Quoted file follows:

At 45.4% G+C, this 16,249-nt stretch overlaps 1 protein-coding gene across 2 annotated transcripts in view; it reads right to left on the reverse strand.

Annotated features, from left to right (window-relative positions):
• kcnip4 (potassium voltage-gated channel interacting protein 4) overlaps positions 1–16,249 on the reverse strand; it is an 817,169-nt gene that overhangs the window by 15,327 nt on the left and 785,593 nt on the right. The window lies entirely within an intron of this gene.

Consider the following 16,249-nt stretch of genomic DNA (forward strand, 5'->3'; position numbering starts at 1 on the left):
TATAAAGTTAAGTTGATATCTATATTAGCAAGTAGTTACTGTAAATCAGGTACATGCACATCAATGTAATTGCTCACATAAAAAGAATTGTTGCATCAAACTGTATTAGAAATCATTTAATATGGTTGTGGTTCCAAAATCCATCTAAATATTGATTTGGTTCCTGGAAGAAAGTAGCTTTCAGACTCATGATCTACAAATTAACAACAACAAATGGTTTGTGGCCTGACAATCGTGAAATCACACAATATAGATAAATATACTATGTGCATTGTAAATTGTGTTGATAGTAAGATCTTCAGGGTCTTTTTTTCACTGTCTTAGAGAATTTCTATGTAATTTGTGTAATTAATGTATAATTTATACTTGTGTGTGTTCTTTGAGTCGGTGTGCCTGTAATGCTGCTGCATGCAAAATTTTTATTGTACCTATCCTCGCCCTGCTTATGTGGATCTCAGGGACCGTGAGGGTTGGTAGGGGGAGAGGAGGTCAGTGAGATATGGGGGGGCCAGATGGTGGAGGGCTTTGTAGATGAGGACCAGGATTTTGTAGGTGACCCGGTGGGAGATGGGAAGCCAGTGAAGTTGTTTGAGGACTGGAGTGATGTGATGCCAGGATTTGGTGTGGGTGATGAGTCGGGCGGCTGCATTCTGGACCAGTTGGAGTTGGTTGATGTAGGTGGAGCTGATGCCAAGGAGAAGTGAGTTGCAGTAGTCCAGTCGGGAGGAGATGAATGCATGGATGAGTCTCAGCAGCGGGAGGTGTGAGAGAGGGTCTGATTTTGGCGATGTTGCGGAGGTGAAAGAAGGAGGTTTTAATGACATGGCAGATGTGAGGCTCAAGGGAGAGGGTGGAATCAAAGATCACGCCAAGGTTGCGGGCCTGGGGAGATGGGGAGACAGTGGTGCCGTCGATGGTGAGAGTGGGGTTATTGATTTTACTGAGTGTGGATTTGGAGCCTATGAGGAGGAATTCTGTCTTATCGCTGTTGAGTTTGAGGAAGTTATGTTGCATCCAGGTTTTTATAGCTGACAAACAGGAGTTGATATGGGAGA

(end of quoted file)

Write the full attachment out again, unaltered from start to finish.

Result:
At 45.4% G+C, this 16,249-nt stretch overlaps 1 protein-coding gene across 2 annotated transcripts in view; it reads right to left on the reverse strand.

Annotated features, from left to right (window-relative positions):
• kcnip4 (potassium voltage-gated channel interacting protein 4) overlaps positions 1–16,249 on the reverse strand; it is an 817,169-nt gene that overhangs the window by 15,327 nt on the left and 785,593 nt on the right. The window lies entirely within an intron of this gene.

Consider the following 16,249-nt stretch of genomic DNA (forward strand, 5'->3'; position numbering starts at 1 on the left):
TATAAAGTTAAGTTGATATCTATATTAGCAAGTAGTTACTGTAAATCAGGTACATGCACATCAATGTAATTGCTCACATAAAAAGAATTGTTGCATCAAACTGTATTAGAAATCATTTAATATGGTTGTGGTTCCAAAATCCATCTAAATATTGATTTGGTTCCTGGAAGAAAGTAGCTTTCAGACTCATGATCTACAAATTAACAACAACAAATGGTTTGTGGCCTGACAATCGTGAAATCACACAATATAGATAAATATACTATGTGCATTGTAAATTGTGTTGATAGTAAGATCTTCAGGGTCTTTTTTTCACTGTCTTAGAGAATTTCTATGTAATTTGTGTAATTAATGTATAATTTATACTTGTGTGTGTTCTTTGAGTCGGTGTGCCTGTAATGCTGCTGCATGCAAAATTTTTATTGTACCTATCCTCGCCCTGCTTATGTGGATCTCAGGGACCGTGAGGGTTGGTAGGGGGAGAGGAGGTCAGTGAGATATGGGGGGGCCAGATGGTGGAGGGCTTTGTAGATGAGGACCAGGATTTTGTAGGTGACCCGGTGGGAGATGGGAAGCCAGTGAAGTTGTTTGAGGACTGGAGTGATGTGATGCCAGGATTTGGTGTGGGTGATGAGTCGGGCGGCTGCATTCTGGACCAGTTGGAGTTGGTTGATGTAGGTGGAGCTGATGCCAAGGAGAAGTGAGTTGCAGTAGTCCAGTCGGGAGGAGATGAATGCATGGATGAGTCTCAGCAGCGGGAGGTGTGAGAGAGGGTCTGATTTTGGCGATGTTGCGGAGGTGAAAGAAGGAGGTTTTAATGACATGGCAGATGTGAGGCTCAAGGGAGAGGGTGGAATCAAAGATCACGCCAAGGTTGCGGGCCTGGGGAGATGGGGAGACAGTGGTGCCGTCGATGGTGAGAGTGGGGTTATTGATTTTACTGAGTGTGGATTTGGAGCCTATGAGGAGGAATTCTGTCTTATCGCTGTTGAGTTTGAGGAAGTTATGTTGCATCCAGGTTTTTATAGCTGACAAACAGGAGTTGATATGGGAGA